Quezon City, Philippines – The Asia-Pacific Economic Cooperation (APEC) project is both a defensive reaction to the deepening crisis of the world capitalist system and an effort to stabilize itself through a heightened market-driven regime. This was triggered by the 2008-2009 global economic meltdown that started in the US and spread throughout the global economic system. Led by the US and its major regional allies, Japan, Canada, South Korea, and Australia, the aim is to maintain and strengthen the dominance of major industrial market-based powers by expanding access to wider regional markets in order to maximize profits for their respective ruling classes and their home-based corporations.

APEC’s neoliberal thrusts are to intensify and expand state-sanctioned free-trade-oriented policies, finance-deregulation rules, privatization of essential services, labor contractualization, and the new scheme of public-private partnerships – all in line with the ongoing trend of corporate-led globalization. These are the core principles for which APEC stands for.

This US-led agenda for recovery and rebalancing is a triple-edged economic-political-military spearhead across the Asia Pacific region. Through the so-called ‘US Pivot’, Washington is amplifying its strategic shift towards the broader Asian sphere to exploit the area’s huge market potentials and its rich resources. At the same time, however, this leads the major industrial powers into direct economic competition and political rivalry with each other.

The theme formulated by the Philippine government for APEC 2015 is “Building Inclusive Economies, Building a Better World”. The Peoples’ Forum on APEC (PFA 2015), on the other hand, a broad coalition of civil society organizations and people’s movements, contends that such a theme is deceptive and is anchored on false promises.

The fact remains that, 26 years after APEC was conceived, little has changed across the Asia-Pacific region in terms of fundamental social structures. Despite high growth rates, social inequalities and vulnerabilities among the regions’ poor populations, especially in less developed societies, remain hallmarks of neoliberalism’s impact upon this vast territory.

Through the trade-finance mechanisms advanced by the likes of APEC, many significant social and economic gains have either been set aside or lost altogether. Major political advances won over the past by progressive mass movements, especially the international Left-led working class, have now officially been declared as irrelevant and labelled as potential threats to the universal growth and well-being of capitalist societies. Within this context, the APEC agenda has only managed to inflict immense socio-economic-political-ecological damage to the Asia-Pacific region’s societies, its peoples and the environment.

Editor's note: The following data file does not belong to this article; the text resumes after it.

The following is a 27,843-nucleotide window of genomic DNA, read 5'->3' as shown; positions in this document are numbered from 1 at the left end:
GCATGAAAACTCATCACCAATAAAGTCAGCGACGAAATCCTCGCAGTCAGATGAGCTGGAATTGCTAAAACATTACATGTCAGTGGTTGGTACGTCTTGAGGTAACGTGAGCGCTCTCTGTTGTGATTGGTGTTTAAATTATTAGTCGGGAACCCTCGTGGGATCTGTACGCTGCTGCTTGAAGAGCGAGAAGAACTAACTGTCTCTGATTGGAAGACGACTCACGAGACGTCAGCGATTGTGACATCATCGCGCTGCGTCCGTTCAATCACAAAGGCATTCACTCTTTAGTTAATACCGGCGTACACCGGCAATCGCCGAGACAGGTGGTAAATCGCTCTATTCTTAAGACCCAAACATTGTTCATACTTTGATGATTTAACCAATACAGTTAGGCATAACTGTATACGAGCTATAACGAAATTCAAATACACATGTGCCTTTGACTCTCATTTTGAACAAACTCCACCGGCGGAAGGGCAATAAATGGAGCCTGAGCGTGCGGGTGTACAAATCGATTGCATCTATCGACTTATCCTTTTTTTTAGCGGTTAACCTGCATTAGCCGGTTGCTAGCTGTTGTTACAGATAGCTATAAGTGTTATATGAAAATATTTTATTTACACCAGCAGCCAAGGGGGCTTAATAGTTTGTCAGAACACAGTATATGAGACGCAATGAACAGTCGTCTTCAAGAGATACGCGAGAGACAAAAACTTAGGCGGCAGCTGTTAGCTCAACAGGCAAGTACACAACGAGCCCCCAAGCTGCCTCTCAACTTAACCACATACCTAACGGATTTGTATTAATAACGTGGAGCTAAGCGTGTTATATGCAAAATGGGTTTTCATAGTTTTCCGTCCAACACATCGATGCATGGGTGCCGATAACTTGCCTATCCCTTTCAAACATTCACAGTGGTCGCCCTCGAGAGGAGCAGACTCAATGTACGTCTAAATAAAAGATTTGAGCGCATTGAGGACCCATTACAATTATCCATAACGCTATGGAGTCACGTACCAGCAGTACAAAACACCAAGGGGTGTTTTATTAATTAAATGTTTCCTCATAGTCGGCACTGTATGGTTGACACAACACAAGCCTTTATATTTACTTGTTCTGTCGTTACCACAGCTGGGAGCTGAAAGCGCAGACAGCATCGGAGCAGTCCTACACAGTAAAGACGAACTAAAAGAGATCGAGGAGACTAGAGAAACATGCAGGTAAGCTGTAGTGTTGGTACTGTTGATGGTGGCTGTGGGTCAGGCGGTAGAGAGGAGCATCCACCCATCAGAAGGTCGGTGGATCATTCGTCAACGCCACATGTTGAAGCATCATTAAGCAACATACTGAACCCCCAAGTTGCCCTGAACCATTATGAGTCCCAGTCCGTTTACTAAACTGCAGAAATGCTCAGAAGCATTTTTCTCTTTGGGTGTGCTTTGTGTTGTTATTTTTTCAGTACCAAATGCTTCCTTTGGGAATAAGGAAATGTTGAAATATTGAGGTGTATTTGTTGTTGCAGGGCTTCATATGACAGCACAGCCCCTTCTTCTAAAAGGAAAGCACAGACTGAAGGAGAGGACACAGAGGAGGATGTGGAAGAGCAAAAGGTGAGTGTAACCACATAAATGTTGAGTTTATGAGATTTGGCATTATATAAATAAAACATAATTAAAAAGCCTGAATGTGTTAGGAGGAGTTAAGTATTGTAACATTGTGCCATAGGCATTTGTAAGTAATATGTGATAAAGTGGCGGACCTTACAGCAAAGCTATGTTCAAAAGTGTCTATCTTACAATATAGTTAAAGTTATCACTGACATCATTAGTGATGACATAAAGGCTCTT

The crisis confronting the capitalist world reflects the irrationality of maintaining overcapacity and overproduction with shrinking markets. Deepening wealth and income inequalities have prevented the majority of working peoples from purchasing the goods produced by the system. To crawl out from this inherent contradiction, the US and its other imperialist cohorts are now endeavouring to create yet another regional market-oriented mechanism while angling to out-balance America’s top regional rival, China.

With APEC as a platform, Washington is aggressively pursuing its latest anti-stagnation concoction known as the Trans-Pacific Partnership (TPP) agreement as a new regional neoliberal project but excluding China. This is in line with Washington’s plan to strategically fuse and realign its so-called ‘Pivot to Asia’ foreign policy direction around a more deliberate economic framework. The strategy is to form an “arc of denial” to contain China’s ambitions of expanding its influence beyond its borders and providing an alternative to US and Western hegemony in the Asia-Pacific region.

The US remains the world’s primary super power. It is able to maintain the world balance to its advantage largely because of its combined capacities in the economic, political, military, socio-cultural, and technological aspects. Due to this distinct advantage, it is, for the moment, able to offset the countervailing forces represented by China and Russia.

PFA 2015 has identified seven areas where crucial spheres of Asia-Pacific peoples’ lives are adversely affected. These are the following:

1. Trade and Investments:

· APEC’s trade and investment agenda is about supporting and consolidating the corporate agenda and is represented by a broad range of trade/investment-related free trade area (FTA) initiatives such as the TPP (Trans-Pacific Partnership), TTIP (Transatlantic Trade and Investment Partnership), RCEP (Regional Comprehensive Economic Partnership), and the FTAAP (Free Trade Area of the Asia-Pacific);